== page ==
George Bernard Shaw once quipped that if there is life on other planets, they must be using planet Earth for their insane asylum. Sometimes it looks like he is right. Do you ever ask yourself, “What’s gone wrong? Why are so many people today—perhaps yourself included—merely existing, surviving one day at a time, living without much purpose or meaning?”

The Bible, however, contends that a purpose in life is not a philosophical question, but a spiritual one. While the secular world sees life as co-incidental, an evolutionary happenstance, the Bible says you were made in the image of God, by God and for God, and to fulfill a purpose that He has for you.

God’s plan is better than your plan because He sees the end from the beginning and you only see the dim future. That’s why many without this knowledge end up taking their own lives. The Bible says that God is a good God, not a cosmic killjoy sitting up in His heaven trying to make you miserable by keeping you from having a good time. But because He made you, He knows what will bring fulfillment and happiness and what produces misery. That’s why the Bible says, “Do this; don’t do that!” When everyone does what is right in his own eyes—and that’s about where we are right now in society—there is chaos.

God’s plan is better than yours because His plan leads to life and the world’s leads to spiritual death. Twice the Bible says, “There is a way that seems right to a man, But its end is the way of death” (Proverbs 16:25). I’m thinking of the time I spoke to a group in Kiev, Ukraine shortly after the Iron Curtain came down. With tears in her eyes, a woman said, “Under Communism, we did many things that were evil and wrong, but we didn’t know any better.” But what if God struck dead every one—myself included—who had ever done anything wrong or evil with the full knowledge that what you were doing was wrong? Our plans lead downward; God’s leads up!

Ours is the dilemma which Paul faced when he wrote that the things he didn’t want to do were the very things he ended up doing, and those he wanted to do were the things that went undone. But—and here we turn the corner—God knew all of this and sent His Son to bring us back home, to bring us into confrontation with God’s plan and purpose. “But there is forgiveness with you,” David wrote, “that you may be feared” (Psalm 130:4). That’s good news.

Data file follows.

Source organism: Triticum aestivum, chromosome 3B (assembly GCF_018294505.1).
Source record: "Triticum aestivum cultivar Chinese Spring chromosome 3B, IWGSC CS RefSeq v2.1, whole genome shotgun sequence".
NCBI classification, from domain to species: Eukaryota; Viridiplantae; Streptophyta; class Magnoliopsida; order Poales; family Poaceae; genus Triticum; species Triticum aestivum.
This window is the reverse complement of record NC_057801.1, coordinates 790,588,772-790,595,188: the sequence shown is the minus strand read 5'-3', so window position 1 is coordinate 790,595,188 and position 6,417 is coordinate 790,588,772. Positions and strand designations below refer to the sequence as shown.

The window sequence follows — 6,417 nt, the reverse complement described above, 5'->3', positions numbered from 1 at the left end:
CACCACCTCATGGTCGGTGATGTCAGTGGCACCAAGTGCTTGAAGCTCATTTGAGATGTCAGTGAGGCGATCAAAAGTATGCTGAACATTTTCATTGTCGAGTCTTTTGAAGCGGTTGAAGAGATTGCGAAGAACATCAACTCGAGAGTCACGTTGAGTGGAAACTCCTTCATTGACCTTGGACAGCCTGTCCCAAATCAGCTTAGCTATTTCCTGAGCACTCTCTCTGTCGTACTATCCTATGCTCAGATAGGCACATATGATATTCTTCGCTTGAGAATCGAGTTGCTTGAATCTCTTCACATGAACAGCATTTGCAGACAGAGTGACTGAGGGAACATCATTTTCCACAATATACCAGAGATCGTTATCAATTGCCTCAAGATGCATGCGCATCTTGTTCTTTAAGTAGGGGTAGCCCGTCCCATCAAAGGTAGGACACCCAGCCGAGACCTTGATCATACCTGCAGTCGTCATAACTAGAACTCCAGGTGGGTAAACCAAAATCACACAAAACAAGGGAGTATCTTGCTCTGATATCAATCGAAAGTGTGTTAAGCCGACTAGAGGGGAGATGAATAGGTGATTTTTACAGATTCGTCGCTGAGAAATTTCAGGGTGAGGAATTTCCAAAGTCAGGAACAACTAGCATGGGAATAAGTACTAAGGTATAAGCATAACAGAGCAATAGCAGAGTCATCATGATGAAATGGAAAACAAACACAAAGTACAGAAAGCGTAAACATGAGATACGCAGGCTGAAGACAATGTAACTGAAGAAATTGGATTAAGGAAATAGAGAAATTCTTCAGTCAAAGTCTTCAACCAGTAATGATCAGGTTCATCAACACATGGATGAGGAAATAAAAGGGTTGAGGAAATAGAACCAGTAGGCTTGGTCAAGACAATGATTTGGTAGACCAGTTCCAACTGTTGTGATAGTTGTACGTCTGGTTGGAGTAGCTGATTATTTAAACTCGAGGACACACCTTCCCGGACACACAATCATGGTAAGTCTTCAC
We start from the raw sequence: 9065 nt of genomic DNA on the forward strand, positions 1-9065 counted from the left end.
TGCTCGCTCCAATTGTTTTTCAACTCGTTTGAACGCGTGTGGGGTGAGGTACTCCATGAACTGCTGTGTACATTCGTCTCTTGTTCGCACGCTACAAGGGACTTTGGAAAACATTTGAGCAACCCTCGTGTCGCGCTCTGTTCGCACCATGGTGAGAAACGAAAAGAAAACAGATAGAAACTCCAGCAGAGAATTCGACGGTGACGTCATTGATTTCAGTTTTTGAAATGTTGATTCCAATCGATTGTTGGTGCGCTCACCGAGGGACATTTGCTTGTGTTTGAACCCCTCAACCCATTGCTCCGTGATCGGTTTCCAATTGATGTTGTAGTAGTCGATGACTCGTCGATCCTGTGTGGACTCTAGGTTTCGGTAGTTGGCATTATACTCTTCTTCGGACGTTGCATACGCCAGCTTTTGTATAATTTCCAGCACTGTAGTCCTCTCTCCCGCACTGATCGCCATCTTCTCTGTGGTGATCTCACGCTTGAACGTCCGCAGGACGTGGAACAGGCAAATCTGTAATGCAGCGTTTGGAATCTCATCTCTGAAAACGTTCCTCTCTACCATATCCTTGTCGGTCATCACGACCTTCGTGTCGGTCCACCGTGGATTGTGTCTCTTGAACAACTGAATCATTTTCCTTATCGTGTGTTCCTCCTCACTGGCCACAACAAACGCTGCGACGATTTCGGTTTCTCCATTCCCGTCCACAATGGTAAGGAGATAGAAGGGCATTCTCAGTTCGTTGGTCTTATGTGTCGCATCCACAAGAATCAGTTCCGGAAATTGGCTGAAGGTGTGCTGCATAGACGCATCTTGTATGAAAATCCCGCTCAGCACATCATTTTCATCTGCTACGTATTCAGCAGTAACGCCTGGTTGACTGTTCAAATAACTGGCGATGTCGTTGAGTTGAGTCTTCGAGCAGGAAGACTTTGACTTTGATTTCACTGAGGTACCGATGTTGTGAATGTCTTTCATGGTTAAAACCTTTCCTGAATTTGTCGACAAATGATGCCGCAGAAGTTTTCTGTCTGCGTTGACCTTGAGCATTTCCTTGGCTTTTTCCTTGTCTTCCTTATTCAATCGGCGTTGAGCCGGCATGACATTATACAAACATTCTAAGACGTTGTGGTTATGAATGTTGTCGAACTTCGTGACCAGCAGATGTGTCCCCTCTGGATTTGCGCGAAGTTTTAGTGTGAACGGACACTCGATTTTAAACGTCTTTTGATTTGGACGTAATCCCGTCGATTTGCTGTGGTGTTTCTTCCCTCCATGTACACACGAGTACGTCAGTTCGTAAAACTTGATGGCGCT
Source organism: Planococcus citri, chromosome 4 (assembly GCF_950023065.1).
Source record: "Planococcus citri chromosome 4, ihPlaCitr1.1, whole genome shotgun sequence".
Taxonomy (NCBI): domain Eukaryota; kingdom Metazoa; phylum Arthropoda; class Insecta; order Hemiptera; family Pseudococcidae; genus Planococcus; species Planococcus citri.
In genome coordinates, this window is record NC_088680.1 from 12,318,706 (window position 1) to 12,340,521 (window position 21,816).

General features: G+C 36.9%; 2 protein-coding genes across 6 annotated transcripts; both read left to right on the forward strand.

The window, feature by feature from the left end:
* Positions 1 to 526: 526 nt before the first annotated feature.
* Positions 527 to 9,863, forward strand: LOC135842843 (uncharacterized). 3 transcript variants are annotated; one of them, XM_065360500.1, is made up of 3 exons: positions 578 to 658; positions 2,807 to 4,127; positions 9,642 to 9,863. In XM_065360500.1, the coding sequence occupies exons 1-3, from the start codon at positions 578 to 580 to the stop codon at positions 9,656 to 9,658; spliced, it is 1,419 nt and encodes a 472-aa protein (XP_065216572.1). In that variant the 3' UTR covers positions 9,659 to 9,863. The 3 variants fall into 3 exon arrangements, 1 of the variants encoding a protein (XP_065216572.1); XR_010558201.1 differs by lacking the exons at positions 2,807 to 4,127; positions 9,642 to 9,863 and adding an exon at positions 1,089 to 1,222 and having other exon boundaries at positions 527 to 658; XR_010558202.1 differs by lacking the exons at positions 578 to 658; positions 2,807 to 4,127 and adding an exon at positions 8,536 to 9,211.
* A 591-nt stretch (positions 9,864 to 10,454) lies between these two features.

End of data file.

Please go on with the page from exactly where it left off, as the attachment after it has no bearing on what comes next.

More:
“You mean I will never have to give an account to God for the abortion I had?” a woman asked. I had just been talking with her about the nature of God’s forgiveness and how, when God forgives, He wipes the slate clean as though something had never happened.

Here’s the story behind those words. As a teenager she had gone to a YFC (Youth For Christ) group and came to understand something of what God requires, but finding herself pregnant with three children at home and not wanting another, and having no husband, she decided there was no way out.

God’s plan is better than yours because as Creator and Architect, He knows what brings happiness and fulfillment in life. God not only forgives, but sent a Shepherd to guide us back into the path of His plan and purpose. Long ago, Jacob, as an old man prayed for his grandsons, saying, “May the God before whom my fathers Abraham and Isaac walked, the God who has been my shepherd all my life to this day, the Angel who has delivered me from all harm – may he bless these boys” (Genesis 48:15-16). He’s the Shepherd who walks with you through the valley and up the other side. He still blesses our lives with His presence, and that’s good news in a bad world.

Resource Reading: 29:11-13

Text: May the God before whom my fathers Abraham and Isaac walked, the God who has been my shepherd all my life to this day, the Angel who has delivered me from all harm–may he bless these boys. Genesis 48:15,16

GUIDELINES with Harold Sala – October 26, 2017